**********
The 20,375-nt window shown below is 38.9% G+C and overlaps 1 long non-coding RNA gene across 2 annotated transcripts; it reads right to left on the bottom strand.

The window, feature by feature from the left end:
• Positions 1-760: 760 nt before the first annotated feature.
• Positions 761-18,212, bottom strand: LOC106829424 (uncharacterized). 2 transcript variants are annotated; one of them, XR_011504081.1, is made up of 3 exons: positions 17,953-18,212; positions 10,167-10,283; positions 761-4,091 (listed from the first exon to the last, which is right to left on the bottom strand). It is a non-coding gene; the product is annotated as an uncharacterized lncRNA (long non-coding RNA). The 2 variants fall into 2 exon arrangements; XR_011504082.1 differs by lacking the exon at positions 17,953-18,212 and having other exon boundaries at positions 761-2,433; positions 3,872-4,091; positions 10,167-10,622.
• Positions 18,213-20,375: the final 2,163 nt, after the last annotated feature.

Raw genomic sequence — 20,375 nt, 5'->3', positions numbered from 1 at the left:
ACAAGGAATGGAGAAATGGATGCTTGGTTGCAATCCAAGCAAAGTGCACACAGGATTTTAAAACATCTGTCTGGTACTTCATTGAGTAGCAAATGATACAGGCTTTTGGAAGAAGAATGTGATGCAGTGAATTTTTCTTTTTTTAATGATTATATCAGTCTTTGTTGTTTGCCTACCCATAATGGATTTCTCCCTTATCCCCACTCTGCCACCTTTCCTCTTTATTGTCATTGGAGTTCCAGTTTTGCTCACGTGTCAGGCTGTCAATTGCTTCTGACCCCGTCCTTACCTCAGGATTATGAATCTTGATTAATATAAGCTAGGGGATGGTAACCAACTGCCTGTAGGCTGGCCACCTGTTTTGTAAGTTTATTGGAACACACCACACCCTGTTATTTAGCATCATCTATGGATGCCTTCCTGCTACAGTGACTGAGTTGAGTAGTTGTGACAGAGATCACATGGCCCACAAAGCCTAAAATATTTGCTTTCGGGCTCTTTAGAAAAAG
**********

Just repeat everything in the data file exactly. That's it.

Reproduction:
The 20,375-nt window shown below is 38.9% G+C and overlaps 1 long non-coding RNA gene across 2 annotated transcripts; it reads right to left on the bottom strand.

The window, feature by feature from the left end:
• Positions 1-760: 760 nt before the first annotated feature.
• Positions 761-18,212, bottom strand: LOC106829424 (uncharacterized). 2 transcript variants are annotated; one of them, XR_011504081.1, is made up of 3 exons: positions 17,953-18,212; positions 10,167-10,283; positions 761-4,091 (listed from the first exon to the last, which is right to left on the bottom strand). It is a non-coding gene; the product is annotated as an uncharacterized lncRNA (long non-coding RNA). The 2 variants fall into 2 exon arrangements; XR_011504082.1 differs by lacking the exon at positions 17,953-18,212 and having other exon boundaries at positions 761-2,433; positions 3,872-4,091; positions 10,167-10,622.
• Positions 18,213-20,375: the final 2,163 nt, after the last annotated feature.

Raw genomic sequence — 20,375 nt, 5'->3', positions numbered from 1 at the left:
ACAAGGAATGGAGAAATGGATGCTTGGTTGCAATCCAAGCAAAGTGCACACAGGATTTTAAAACATCTGTCTGGTACTTCATTGAGTAGCAAATGATACAGGCTTTTGGAAGAAGAATGTGATGCAGTGAATTTTTCTTTTTTTAATGATTATATCAGTCTTTGTTGTTTGCCTACCCATAATGGATTTCTCCCTTATCCCCACTCTGCCACCTTTCCTCTTTATTGTCATTGGAGTTCCAGTTTTGCTCACGTGTCAGGCTGTCAATTGCTTCTGACCCCGTCCTTACCTCAGGATTATGAATCTTGATTAATATAAGCTAGGGGATGGTAACCAACTGCCTGTAGGCTGGCCACCTGTTTTGTAAGTTTATTGGAACACACCACACCCTGTTATTTAGCATCATCTATGGATGCCTTCCTGCTACAGTGACTGAGTTGAGTAGTTGTGACAGAGATCACATGGCCCACAAAGCCTAAAATATTTGCTTTCGGGCTCTTTAGAAAAAG